Taylor and FrancisFCRI_A_374022.sgm10.1080/13698230902738528Critical Review of International Social and Political Philosophy1369-8230 (print)/1743-8772 (online)Original Article2009Taylor & Francis1210000002009LouizaOdysseosL.Odysseos@sussex.ac.uk 
 
In his commentary on Martin Heidegger’s ‘politics’, Philippe Lacoue-Labarthe noted that there is a continuous but unanswerable question of identification in Heidegger’s thought. At the same time, Lacoue-Labarthe asks: why would the problem of 
mimesis
 
, of identification,indeed, of ‘community’, not be considered the essential question of thepolitical as such? In this article, I propose a consideration of the questionof community and mimesis. I suggest that Heidegger’s radicallyhermeneutic and heteronomous analysis of existence (
 
Daseinanalytik 
 
)enables us to give a critical rereading of his cryptic, contentious and troubling statements on ‘community’ and ‘people’ in the infamousparagraph 74 of 
Being and time
 
. My purpose is not solely exegetical withrespect to Heidegger’s argument, however. This rereading is primarily aretrieval of a productive understanding of how community comes to beconstituted through the practice of ‘critical mimesis’ from Heidegger’sthought, as developed by authors such as Peg Birmingham. Criticalmimesis or identification, I argue, points to a type of relationship towardsthe community’s past (‘the tradition’) that renders communalconstitution by its members into a type of ‘critical belonging’. Criticalbelonging involves critique, displacement and resistance towards thetradition and, as a questioning mode of identification, help us criticallytheorise community constitution beyond ‘thick’ and ‘thin’ dichotomies.It may also well aid us in examining empirical questions about theexpansion of community, multiculturalism and social exclusion whichare at the forefront of social and political concerns.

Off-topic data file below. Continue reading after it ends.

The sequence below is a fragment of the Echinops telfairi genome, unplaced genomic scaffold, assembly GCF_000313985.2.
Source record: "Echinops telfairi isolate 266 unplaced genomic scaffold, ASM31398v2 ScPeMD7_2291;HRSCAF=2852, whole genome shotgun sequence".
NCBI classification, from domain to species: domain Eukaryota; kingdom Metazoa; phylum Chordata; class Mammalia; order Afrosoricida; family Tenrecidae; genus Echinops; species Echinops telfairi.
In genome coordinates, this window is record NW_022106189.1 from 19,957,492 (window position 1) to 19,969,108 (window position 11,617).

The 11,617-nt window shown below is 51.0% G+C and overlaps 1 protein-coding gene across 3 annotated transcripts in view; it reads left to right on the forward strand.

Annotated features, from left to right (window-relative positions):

Keywords:
Heidegger; community; identification; mimesis; Nazism;belonging; tradition
 
Introduction
 
International relations and political theory have long engaged with the ques-tion of community, and in particular the question about the
constitution
 
of political community. Seminal contributions have highlighted that thinkingabout community is usually pursued within a dichotomy: either there is anessence by which community is constituted (usually referred to as ‘thick’
 
Email: L.Odysseos@sussex.ac.uk 
Downloaded By: [Odysseos, Louiza] At: 12:02 3 April 2009
 
 38
 L. Odysseos